Is Twitter Good or Bad for the Swine-Flu?

Greetings Readers!

After seeing non-stop coverage of flu fears, I decided I should write my thoughts on the relationship between swine-flu and twitter.

If you haven’t heard of the swine-flu, especially if you use Twitter, you are likely living under a rock on another planet and don’t understand any human languages.  The swine-flu is the talk of all of the news outlets on tv, radio and the internet.  While I will admit that I believe that the massive amount of coverage that the swine-flu is getting in mainstream media is beyond overkill and done to either increase ratings or cause panic (which would be another story to boost ratings),  I think the real story is how it is being talked about on social networking sites, in particular, Twitter.

Twitter can be a wonderful tool for spreading information quickly and efficiently (assuming that the service is actually working), but it can also be a tool to cause more harm than good.  With people constantly retweeting the latest bit of information, which many times can be inaccurate, it is easy to see how such a service can take an issue such as swine-flu and blow it so far out of proportion that it causes panic.  I believe that this is what is happening.  While I will admit that there has been some good discussion and some informative links that have been passed around, most of the twitter chatter hasn’t been helpful to the swine-flu cause.  Whether its jokes that try to make light of the seriousness of the outbreak or those that tweet out of a state of panic because the flu is in their area or those that just flood their twitter stream with any swine-flu related link, no matter how inaccurate it is, many of the people that are discussing the swine-flu on Twitter are causing more harm than good.  If you have uninformed people in a state of panic sending out information about what they are panicking about, then it only serves to create even more uninformed people in a state of panic.  The last thing we need on twitter is more FUD.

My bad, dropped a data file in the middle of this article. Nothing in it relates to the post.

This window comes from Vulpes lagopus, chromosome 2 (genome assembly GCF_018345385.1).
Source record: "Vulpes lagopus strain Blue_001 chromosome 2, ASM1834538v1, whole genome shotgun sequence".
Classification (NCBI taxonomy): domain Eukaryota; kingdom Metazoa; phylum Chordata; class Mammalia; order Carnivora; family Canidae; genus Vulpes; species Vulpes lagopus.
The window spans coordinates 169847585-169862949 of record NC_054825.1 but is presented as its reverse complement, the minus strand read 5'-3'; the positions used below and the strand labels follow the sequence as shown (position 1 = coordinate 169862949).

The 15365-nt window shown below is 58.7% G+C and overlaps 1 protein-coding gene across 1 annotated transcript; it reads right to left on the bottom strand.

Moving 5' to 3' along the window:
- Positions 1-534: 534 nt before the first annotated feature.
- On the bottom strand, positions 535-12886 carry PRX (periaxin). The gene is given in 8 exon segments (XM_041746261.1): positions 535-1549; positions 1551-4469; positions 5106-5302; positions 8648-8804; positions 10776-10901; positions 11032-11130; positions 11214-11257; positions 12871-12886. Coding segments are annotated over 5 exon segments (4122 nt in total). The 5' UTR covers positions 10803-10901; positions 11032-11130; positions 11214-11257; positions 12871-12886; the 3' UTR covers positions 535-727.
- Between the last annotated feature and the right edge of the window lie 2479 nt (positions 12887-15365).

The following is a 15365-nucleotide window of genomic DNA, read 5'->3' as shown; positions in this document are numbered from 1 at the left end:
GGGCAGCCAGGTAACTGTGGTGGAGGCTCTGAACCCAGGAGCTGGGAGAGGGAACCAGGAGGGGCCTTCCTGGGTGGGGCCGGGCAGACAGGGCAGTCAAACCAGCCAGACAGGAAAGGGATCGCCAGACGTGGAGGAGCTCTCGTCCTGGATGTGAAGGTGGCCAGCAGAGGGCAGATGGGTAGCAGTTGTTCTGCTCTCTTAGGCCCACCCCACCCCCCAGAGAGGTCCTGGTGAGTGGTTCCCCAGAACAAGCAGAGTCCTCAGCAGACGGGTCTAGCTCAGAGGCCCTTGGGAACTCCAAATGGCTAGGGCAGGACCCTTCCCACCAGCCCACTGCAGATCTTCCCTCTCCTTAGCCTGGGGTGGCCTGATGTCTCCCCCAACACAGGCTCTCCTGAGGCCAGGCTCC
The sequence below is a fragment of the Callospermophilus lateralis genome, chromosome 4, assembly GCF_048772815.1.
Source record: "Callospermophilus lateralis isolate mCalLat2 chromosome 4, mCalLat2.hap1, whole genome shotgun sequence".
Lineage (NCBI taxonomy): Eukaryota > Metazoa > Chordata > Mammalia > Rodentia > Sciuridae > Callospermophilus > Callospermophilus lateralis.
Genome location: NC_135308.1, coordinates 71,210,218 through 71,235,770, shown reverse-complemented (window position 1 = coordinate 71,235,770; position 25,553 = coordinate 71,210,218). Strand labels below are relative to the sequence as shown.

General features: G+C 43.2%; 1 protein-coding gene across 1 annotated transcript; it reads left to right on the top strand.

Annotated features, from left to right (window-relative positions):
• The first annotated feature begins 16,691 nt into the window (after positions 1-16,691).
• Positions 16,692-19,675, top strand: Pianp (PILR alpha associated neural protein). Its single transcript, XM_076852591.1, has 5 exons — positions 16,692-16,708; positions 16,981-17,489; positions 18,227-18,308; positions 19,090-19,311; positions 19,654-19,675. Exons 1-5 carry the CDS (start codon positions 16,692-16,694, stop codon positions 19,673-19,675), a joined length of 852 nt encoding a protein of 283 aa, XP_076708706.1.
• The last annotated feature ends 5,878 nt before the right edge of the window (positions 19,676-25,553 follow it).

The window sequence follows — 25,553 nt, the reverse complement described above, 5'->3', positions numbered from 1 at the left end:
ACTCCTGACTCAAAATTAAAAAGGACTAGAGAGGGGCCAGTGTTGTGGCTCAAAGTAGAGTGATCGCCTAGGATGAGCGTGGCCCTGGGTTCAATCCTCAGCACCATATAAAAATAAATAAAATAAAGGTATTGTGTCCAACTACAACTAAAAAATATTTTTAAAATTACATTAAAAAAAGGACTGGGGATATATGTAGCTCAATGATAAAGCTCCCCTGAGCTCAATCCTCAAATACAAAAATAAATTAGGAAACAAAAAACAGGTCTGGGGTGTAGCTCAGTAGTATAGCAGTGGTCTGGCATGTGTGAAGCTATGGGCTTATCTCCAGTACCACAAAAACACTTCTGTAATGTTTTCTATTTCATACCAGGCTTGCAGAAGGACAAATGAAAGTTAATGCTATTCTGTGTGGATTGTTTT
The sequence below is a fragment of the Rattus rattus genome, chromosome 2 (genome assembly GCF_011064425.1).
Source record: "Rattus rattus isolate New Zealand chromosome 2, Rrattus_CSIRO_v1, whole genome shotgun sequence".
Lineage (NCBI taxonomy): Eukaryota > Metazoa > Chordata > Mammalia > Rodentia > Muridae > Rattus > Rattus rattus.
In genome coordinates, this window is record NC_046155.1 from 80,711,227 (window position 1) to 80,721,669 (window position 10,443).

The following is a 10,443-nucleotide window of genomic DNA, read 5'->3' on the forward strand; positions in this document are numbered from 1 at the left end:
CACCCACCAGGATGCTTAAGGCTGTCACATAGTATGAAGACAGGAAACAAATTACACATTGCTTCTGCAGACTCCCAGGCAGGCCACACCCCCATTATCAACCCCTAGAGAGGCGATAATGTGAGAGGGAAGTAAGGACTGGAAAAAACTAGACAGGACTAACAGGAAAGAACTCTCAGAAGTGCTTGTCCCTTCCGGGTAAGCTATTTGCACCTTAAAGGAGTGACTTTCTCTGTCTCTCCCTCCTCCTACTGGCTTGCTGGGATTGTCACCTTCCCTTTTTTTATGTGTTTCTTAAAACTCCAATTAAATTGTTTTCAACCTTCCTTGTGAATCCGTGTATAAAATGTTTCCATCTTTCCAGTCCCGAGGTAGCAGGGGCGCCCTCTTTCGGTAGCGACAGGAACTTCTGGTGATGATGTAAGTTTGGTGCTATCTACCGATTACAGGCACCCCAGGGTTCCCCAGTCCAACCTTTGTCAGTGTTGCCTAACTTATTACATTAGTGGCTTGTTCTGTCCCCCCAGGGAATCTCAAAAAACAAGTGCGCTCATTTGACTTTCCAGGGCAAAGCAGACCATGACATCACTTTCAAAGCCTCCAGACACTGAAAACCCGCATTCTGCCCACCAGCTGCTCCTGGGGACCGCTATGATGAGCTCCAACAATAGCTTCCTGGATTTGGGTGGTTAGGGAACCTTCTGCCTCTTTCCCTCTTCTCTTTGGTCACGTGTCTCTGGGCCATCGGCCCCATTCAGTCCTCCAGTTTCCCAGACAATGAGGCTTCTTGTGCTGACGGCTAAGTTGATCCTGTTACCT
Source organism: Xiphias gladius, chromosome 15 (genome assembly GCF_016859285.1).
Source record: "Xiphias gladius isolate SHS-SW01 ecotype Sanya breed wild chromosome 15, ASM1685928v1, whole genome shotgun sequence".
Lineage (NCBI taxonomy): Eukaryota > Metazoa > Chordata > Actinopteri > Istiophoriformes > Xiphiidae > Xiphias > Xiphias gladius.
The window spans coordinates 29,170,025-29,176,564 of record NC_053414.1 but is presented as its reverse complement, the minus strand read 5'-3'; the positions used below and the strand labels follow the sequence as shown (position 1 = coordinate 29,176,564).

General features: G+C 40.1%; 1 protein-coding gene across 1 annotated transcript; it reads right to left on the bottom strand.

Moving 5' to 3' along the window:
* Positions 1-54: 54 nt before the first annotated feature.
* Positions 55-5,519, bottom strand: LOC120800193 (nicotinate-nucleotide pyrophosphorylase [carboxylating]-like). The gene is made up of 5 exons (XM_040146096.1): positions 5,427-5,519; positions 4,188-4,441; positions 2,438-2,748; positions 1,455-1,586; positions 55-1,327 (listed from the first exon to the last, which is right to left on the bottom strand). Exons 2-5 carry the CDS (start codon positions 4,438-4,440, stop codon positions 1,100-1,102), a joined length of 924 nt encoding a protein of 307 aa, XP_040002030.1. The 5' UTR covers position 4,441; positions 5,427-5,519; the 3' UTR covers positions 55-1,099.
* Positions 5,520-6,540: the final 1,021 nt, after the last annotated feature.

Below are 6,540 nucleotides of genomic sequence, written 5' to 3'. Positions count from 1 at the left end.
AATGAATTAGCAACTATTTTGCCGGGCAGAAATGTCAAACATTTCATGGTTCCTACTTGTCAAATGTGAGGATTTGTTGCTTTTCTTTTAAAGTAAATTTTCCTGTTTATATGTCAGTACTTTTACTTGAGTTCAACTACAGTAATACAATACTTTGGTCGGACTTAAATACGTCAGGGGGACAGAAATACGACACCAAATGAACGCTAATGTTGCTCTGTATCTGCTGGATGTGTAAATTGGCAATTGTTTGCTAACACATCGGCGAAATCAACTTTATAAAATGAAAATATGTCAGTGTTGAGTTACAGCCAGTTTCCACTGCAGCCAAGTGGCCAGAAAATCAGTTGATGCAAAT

How should we be twittering the swine-flu outbreak you ask?  There are several ways you can make sure you are a part of the solution and not part of the problem.  First, if you see a new link going around that has already been tweeted by several people you follow, especially those with hundreds of thousands of followers, there is no need for you to retweet the same information again.  All that will do is annoy your followers because instead of posting something original, you are just copying the same thing that everybody else is posting.  Second, make sure you have the most up-to-date information available.  Twittering about old reports won’t help anybody, especially when older reports tend to be more inaccurate than what is new at the time since many places don’t bother to update their stories.  Last, unless you have a confirmed case of swine-flu, don’t twitter about it.  I realize that being sick sucks, but saying you think you have swine-flu just because you have flu-like symptoms only serves to create panic in your community.

If you have suggestions for how people can be part of the solution instead of the problem, please post them in the comments.